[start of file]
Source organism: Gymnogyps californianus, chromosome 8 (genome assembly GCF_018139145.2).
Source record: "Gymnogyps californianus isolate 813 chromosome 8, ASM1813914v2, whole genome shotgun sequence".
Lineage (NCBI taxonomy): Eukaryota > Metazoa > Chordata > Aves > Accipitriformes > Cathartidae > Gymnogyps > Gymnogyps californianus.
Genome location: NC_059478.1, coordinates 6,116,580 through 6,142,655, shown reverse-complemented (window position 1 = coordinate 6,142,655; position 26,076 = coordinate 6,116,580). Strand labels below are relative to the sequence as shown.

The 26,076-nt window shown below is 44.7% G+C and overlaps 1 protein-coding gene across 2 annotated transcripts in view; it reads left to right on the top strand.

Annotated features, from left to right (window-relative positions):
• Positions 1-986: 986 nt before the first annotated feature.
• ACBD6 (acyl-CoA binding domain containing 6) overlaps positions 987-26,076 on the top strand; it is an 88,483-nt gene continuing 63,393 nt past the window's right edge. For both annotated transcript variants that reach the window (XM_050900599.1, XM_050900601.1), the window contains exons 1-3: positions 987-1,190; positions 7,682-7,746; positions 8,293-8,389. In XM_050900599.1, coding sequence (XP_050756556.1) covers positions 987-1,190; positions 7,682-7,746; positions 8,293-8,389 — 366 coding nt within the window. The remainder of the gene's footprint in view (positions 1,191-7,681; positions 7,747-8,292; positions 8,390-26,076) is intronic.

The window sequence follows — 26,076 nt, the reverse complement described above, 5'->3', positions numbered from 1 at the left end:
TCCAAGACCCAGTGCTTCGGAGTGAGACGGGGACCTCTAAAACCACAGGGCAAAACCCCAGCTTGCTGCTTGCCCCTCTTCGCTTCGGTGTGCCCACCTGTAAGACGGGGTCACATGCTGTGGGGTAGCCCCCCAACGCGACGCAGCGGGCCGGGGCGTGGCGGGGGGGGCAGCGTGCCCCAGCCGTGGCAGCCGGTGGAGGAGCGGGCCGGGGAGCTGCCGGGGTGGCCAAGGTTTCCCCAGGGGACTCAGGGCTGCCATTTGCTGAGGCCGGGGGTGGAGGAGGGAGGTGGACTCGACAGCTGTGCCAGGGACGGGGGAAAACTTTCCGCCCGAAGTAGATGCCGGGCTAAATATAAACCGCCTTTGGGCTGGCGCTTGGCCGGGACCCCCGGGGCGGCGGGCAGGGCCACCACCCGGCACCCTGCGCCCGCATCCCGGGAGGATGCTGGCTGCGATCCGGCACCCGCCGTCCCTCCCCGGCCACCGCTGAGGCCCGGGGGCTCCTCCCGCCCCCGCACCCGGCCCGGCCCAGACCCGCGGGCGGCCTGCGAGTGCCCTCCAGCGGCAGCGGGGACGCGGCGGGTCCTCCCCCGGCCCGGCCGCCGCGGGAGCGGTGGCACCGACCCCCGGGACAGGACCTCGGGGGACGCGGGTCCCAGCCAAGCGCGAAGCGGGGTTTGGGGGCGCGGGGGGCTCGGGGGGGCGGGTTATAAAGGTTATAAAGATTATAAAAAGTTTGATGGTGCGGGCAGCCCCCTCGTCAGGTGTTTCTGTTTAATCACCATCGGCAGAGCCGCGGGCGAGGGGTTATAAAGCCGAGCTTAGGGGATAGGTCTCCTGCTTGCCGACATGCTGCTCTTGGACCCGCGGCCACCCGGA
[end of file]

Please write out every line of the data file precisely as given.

Source organism: Gymnogyps californianus, chromosome 8 (genome assembly GCF_018139145.2).
Source record: "Gymnogyps californianus isolate 813 chromosome 8, ASM1813914v2, whole genome shotgun sequence".
Lineage (NCBI taxonomy): Eukaryota > Metazoa > Chordata > Aves > Accipitriformes > Cathartidae > Gymnogyps > Gymnogyps californianus.
Genome location: NC_059478.1, coordinates 6,116,580 through 6,142,655, shown reverse-complemented (window position 1 = coordinate 6,142,655; position 26,076 = coordinate 6,116,580). Strand labels below are relative to the sequence as shown.

The 26,076-nt window shown below is 44.7% G+C and overlaps 1 protein-coding gene across 2 annotated transcripts in view; it reads left to right on the top strand.

Annotated features, from left to right (window-relative positions):
• Positions 1-986: 986 nt before the first annotated feature.
• ACBD6 (acyl-CoA binding domain containing 6) overlaps positions 987-26,076 on the top strand; it is an 88,483-nt gene continuing 63,393 nt past the window's right edge. For both annotated transcript variants that reach the window (XM_050900599.1, XM_050900601.1), the window contains exons 1-3: positions 987-1,190; positions 7,682-7,746; positions 8,293-8,389. In XM_050900599.1, coding sequence (XP_050756556.1) covers positions 987-1,190; positions 7,682-7,746; positions 8,293-8,389 — 366 coding nt within the window. The remainder of the gene's footprint in view (positions 1,191-7,681; positions 7,747-8,292; positions 8,390-26,076) is intronic.

The window sequence follows — 26,076 nt, the reverse complement described above, 5'->3', positions numbered from 1 at the left end:
TCCAAGACCCAGTGCTTCGGAGTGAGACGGGGACCTCTAAAACCACAGGGCAAAACCCCAGCTTGCTGCTTGCCCCTCTTCGCTTCGGTGTGCCCACCTGTAAGACGGGGTCACATGCTGTGGGGTAGCCCCCCAACGCGACGCAGCGGGCCGGGGCGTGGCGGGGGGGGCAGCGTGCCCCAGCCGTGGCAGCCGGTGGAGGAGCGGGCCGGGGAGCTGCCGGGGTGGCCAAGGTTTCCCCAGGGGACTCAGGGCTGCCATTTGCTGAGGCCGGGGGTGGAGGAGGGAGGTGGACTCGACAGCTGTGCCAGGGACGGGGGAAAACTTTCCGCCCGAAGTAGATGCCGGGCTAAATATAAACCGCCTTTGGGCTGGCGCTTGGCCGGGACCCCCGGGGCGGCGGGCAGGGCCACCACCCGGCACCCTGCGCCCGCATCCCGGGAGGATGCTGGCTGCGATCCGGCACCCGCCGTCCCTCCCCGGCCACCGCTGAGGCCCGGGGGCTCCTCCCGCCCCCGCACCCGGCCCGGCCCAGACCCGCGGGCGGCCTGCGAGTGCCCTCCAGCGGCAGCGGGGACGCGGCGGGTCCTCCCCCGGCCCGGCCGCCGCGGGAGCGGTGGCACCGACCCCCGGGACAGGACCTCGGGGGACGCGGGTCCCAGCCAAGCGCGAAGCGGGGTTTGGGGGCGCGGGGGGCTCGGGGGGGCGGGTTATAAAGGTTATAAAGATTATAAAAAGTTTGATGGTGCGGGCAGCCCCCTCGTCAGGTGTTTCTGTTTAATCACCATCGGCAGAGCCGCGGGCGAGGGGTTATAAAGCCGAGCTTAGGGGATAGGTCTCCTGCTTGCCGACATGCTGCTCTTGGACCCGCGGCCACCCGGA